Zoopsia59

Well-Known Member
I think some people may have trouble visualizing a relaxed hip...relaxed knees, that's pretty easy to see and visualize...relaxed hip....you'd probably end up having to do a lot of explaination in exactly what you mean and be able to clearly show what relaxed and not relaxed looks like so you don't get people going all loosey-goosey and doing salsa hips in tango....
To me (not that I've had a lot of salsa training) salsa hips have more to do with some bending at the waist and dropping one hip below the other than with flexibility and relaxation of the hip joint itself. (although flexibility and relaxation is a part of doing salsa hips, you can have a relaxed hip without the tilt)

In tango, the relaxed hip is nessesary for proper execution of boleos. Its not so much about dropping one hip by bending, but letting the leg flow freely from the hip joint at the top of the thigh bone.

As someone who has chronic hip pain and trouble keeping the hips from being stiff (I have to put conscious effort into this hip thing all the time), I know the feeling of relaxed hip vs tight hip and it has little to do with the horizontal orientation of the hips. You can do a relaxed boleo with the hips parallel just as you can do a nice boleo by dropping the free leg hip and feeling stretching at the waist.

Of course, you are right in that explaining and demonstrating the relaxed hip is problematic if you are trying to avoid the tilt but stay relaxed.
 

Gssh

Well-Known Member
Its in the left arm (the leaders right) that most of the problem "lifting" seems to occur in some people I dance with. The only way around it is to take my arm away completely so that its more behind me, but even that doesn't always work.
Ok, this is from the perspective of a tall, close embrace dancer:

I think the best way for a follower to deal with a tall leader is not think about the embrace as having an arm around the leader, but as having the arm in front of the leader. To get a feel of what i mean get a tall guy (or a wall :) ), stand in front of him with both arms vertically up. then just lean forward till you lean against him with your chest, and your arms are goign to be in front of his chest, pointing straight up. when you relax your shoulders the left arm will drape around his neck naturally.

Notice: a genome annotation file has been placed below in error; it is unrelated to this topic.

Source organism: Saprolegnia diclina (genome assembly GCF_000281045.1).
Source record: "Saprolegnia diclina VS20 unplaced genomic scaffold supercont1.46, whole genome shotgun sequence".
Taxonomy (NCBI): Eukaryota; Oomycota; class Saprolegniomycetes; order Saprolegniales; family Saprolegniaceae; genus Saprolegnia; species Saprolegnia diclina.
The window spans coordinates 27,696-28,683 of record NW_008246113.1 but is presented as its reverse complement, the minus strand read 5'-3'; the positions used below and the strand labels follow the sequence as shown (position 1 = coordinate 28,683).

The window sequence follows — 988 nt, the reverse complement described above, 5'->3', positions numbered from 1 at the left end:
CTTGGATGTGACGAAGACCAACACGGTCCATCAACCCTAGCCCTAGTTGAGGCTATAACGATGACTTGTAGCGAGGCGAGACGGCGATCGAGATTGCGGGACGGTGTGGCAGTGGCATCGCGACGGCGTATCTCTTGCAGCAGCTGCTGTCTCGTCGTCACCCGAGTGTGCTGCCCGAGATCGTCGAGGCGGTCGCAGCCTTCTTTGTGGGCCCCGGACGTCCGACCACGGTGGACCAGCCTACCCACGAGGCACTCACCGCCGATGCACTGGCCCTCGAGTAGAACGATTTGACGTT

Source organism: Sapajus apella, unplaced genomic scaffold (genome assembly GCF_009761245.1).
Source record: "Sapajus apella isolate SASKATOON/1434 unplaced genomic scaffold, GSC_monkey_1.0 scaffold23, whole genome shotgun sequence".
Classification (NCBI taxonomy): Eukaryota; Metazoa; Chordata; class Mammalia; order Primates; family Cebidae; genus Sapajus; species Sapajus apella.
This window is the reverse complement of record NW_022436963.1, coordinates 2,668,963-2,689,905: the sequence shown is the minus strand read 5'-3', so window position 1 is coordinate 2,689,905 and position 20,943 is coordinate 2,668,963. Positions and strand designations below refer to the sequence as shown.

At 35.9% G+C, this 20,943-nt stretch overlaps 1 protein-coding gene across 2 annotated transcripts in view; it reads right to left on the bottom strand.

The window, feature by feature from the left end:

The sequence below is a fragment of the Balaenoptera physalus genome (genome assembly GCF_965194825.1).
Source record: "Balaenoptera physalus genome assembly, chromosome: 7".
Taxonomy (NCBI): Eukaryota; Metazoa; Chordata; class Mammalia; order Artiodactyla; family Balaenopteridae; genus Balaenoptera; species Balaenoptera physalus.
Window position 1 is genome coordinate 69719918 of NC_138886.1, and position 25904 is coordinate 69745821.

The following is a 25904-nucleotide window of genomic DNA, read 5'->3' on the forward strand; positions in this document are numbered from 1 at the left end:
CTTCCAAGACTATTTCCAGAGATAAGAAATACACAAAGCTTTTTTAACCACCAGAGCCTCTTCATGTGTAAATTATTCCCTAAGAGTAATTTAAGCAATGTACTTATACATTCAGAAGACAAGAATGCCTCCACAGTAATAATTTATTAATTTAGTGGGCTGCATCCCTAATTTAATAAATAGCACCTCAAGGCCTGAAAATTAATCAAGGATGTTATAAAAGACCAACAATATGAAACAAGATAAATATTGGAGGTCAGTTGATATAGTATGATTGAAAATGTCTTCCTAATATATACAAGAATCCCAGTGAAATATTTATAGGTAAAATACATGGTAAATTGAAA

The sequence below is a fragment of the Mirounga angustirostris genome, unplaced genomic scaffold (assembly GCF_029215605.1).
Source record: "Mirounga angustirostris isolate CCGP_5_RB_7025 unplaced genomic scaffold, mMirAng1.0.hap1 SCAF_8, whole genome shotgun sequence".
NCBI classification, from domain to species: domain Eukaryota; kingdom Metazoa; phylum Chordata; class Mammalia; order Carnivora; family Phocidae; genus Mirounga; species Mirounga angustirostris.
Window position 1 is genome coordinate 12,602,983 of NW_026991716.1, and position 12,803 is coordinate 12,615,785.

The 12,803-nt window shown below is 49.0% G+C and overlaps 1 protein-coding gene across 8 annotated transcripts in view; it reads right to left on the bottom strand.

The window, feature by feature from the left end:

For this to be comfortable you will have to keep your right arm relatively high, too, or else your shoulders are not going to be horizontal.

One of the consequences of this is that it becomes impossible to hold onto the leader, so it requires more balance, but using this embrace i have danced very comfortably for both of us with women more than a foot shorter than me.

Gssh
 

Angel HI

Well-Known Member
Of course, we have come to understand that we are talking of 2 different things here...perhaps 3. 1. The bending and straightening of the legs (as dsicussed well in posts 140/44). 2. The positioning of the ladies' arms in the embrace with a taller partner (thank goodness for the requisite of a flexible hold). 3. The skill of the lead to adjust the embrace accordingly (something often overlooked by leads who insist upon conforming the partner to their preferences rather than accommodating hers).
 

bastet

Active Member
Ok, this is from the perspective of a tall, close embrace dancer:

I think the best way for a follower to deal with a tall leader is not think about the embrace as having an arm around the leader, but as having the arm in front of the leader. To get a feel of what i mean get a tall guy (or a wall :) ), stand in front of him with both arms vertically up. then just lean forward till you lean against him with your chest, and your arms are goign to be in front of his chest, pointing straight up. when you relax your shoulders the left arm will drape around his neck naturally.
For this to be comfortable you will have to keep your right arm relatively high, too, or else your shoulders are not going to be horizontal.

One of the consequences of this is that it becomes impossible to hold onto the leader, so it requires more balance, but using this embrace i have danced very comfortably for both of us with women more than a foot shorter than me.

Gssh
right- this is more or less what I mean when I talked about relaxing the left shoulder.

I'm not tall and I think I used to try the reaching around thing when I first learned close embrace, but there were no tall teachers here to tell me what what going wrong and so it felt bad a lot to me. This in turn probably meant I was reaching up around him, but then simultaneously trying to relax from the waist down and so the top half probably felt pulled on...not really the fault of my leader, IMO, and unless they realized what was going on and made further adjustments, then the dance most likely continued on in that way. Now I just basically relax at the should joint and don't attempt to reach anywhere, just put my arm vertical and let it wrap where it goes to and though it took a little practice to get comfortable, I use this with almost any tall leader now...